*Please note this post does contain some slightly graphic images of the process so if you are squeamish, maybe just scroll through the pictures really fast!
Well it’s only taken me another 8 weeks to write this post so here goes. The business end of raising chicks for meat. I wasn’t sure how I was going to feel about having to kill the chicks that we had raised from 1 day old but I was absolutely fine. I think knowing right from the start that the purpose of these birds was for meat made it much easier. And I was looking forward to my roast chicken!
We ‘graduated’ the chicks in 2 batches as it is quite a lengthy process by the time you cull, pluck, gut and clean – first time we only did 3, and then the other 8. They all weighed in at just over 3kg which we were very happy with.
Firstly, we had made sure not to feed the chickens for about 12 hours before we were going to process them – this just makes it less messy from the gutting point of view. We picked the first chicken out of the paddock and took it to the cone that we have attached to a tree. Josh used a knife to cut the throat and we let the chook bleed out which only took a few minutes. This is an important step in the process as if not bled out, the birds have a tendency to bruise in the plucker.
The next step was to scald the bird. We had a gas hob with a large stock pot filled with water that we got to a temperature of 65°C. Hot enough to loosen the feathers but not too hot as to start cooking the bird! Holding the bird by the feet we dunked it in the water for about 45 seconds. It was then moved to the plucker. The first time we processed birds we were plucking by hand. While not a hard job it was very tedious and time consuming so Josh being the builder he is, found a model online and built a motorised plucker from a 200L plastic drum, a metal plate, rubber fingers and an old motor. And it is brilliant! Never again will I pluck a chicken by hand. It took about 30 seconds and all that was left were a few big feathers that pulled out quite easily.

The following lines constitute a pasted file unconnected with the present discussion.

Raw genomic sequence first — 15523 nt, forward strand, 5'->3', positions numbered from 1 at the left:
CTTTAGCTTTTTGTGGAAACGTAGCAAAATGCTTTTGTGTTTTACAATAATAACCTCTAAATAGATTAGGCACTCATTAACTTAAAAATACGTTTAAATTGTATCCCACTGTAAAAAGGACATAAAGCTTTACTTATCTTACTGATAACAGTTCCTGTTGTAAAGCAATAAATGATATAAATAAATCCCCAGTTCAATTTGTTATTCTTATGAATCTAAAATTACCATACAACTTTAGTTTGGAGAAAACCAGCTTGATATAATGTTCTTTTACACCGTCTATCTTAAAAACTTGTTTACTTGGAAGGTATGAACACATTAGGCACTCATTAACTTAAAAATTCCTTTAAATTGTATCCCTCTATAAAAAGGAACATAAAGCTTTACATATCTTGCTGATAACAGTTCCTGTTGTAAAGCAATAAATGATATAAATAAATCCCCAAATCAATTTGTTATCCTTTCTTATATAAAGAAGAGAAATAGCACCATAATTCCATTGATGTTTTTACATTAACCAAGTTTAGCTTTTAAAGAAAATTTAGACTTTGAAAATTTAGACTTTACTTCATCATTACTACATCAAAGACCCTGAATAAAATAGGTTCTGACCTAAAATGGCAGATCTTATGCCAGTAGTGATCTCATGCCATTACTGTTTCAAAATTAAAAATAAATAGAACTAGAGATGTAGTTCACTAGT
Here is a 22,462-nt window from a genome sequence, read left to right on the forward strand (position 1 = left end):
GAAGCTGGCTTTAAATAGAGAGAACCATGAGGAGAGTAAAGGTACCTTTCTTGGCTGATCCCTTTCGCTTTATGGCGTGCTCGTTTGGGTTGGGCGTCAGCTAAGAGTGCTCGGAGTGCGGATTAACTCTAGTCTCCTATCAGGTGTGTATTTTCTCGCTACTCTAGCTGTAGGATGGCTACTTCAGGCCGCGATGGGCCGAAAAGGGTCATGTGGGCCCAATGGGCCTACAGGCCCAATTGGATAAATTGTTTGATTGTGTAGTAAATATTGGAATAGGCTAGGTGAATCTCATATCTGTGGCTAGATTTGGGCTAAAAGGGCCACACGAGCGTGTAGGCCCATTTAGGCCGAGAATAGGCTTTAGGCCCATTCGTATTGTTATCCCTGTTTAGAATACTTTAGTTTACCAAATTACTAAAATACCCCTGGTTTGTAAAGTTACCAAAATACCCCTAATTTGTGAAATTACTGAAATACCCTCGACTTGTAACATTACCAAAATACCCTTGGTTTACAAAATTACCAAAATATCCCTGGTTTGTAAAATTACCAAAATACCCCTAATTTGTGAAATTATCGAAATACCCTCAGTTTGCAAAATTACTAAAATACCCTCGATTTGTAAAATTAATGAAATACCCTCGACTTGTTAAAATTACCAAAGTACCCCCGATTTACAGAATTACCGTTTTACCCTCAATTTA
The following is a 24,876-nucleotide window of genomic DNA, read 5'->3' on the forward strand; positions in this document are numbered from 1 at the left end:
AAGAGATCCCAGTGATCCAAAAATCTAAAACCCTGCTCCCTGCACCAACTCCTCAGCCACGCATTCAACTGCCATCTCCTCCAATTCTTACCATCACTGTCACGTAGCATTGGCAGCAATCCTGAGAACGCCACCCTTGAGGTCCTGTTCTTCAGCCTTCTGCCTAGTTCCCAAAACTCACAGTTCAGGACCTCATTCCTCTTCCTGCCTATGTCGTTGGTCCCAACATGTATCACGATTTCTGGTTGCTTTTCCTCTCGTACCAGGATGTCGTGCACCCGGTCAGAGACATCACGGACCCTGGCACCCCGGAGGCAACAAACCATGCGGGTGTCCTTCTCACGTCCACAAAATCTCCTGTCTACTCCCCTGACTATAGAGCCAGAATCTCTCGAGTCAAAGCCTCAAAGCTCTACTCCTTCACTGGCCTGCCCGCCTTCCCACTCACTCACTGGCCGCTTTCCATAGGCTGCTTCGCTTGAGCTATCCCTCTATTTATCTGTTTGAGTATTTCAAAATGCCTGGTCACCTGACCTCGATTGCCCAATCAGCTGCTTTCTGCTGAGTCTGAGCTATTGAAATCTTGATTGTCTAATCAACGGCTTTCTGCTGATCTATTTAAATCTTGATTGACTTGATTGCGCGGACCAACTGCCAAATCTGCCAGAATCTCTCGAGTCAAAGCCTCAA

I then had the job of beginning the gutting while Josh started on more chooks. First was cutting off the neck and removing the crop – you need to be careful to not cut the crop as this is where they store their food and it can contaminate the meat, however as we had not fed the chickens their crops were empty. Next, I flipped the chicken around and carefully cut around the vent. You have to be even more careful at this point as you need to avoid the intestines and the stuff in them…you know…it could get gross. Once this was out of the way I cut a little way up so that I could fit my hand in and then you just have to get in there and fish out those insides…it’s definitely not for the faint hearted! The insides pretty much all came out in one go except for the lungs which were pretty well up against the ribcage. I found that pushing my finger up underneath and prying them away from the ribcage worked well. Then the chooks were cleaned out, checked to make sure we hadn’t missed anything and taken inside.
Some chooks we kept whole, but others we portioned into breasts, wings, and legs. However we decided to keep them, we washed them out again before putting them in snaplock bags and leaving them in the fridge for 24 hours. We had read that this gives the muscles time to relax as rigor mortis will have set in. After this period we put them all in the freezer.
And that’s it! Once we had done a couple we got the hang of it and it didn’t take too long. The whole chickens weigh about 2.5kg which I think is pretty good. We roasted the first one the other night and it was nothing like any chicken I’ve ever eaten before. Extremely tender and SO tasty! I was so excited to eat it that I forgot to take a photo…whoops! Will update with the next one!
Knowing that these chickens were not force fed or locked up in cages and were able to do as they please is something I can’t argue with. It was well worth all the effort we had put into raising the chicks from day 1 and we will certainly carry on raising chickens for meat.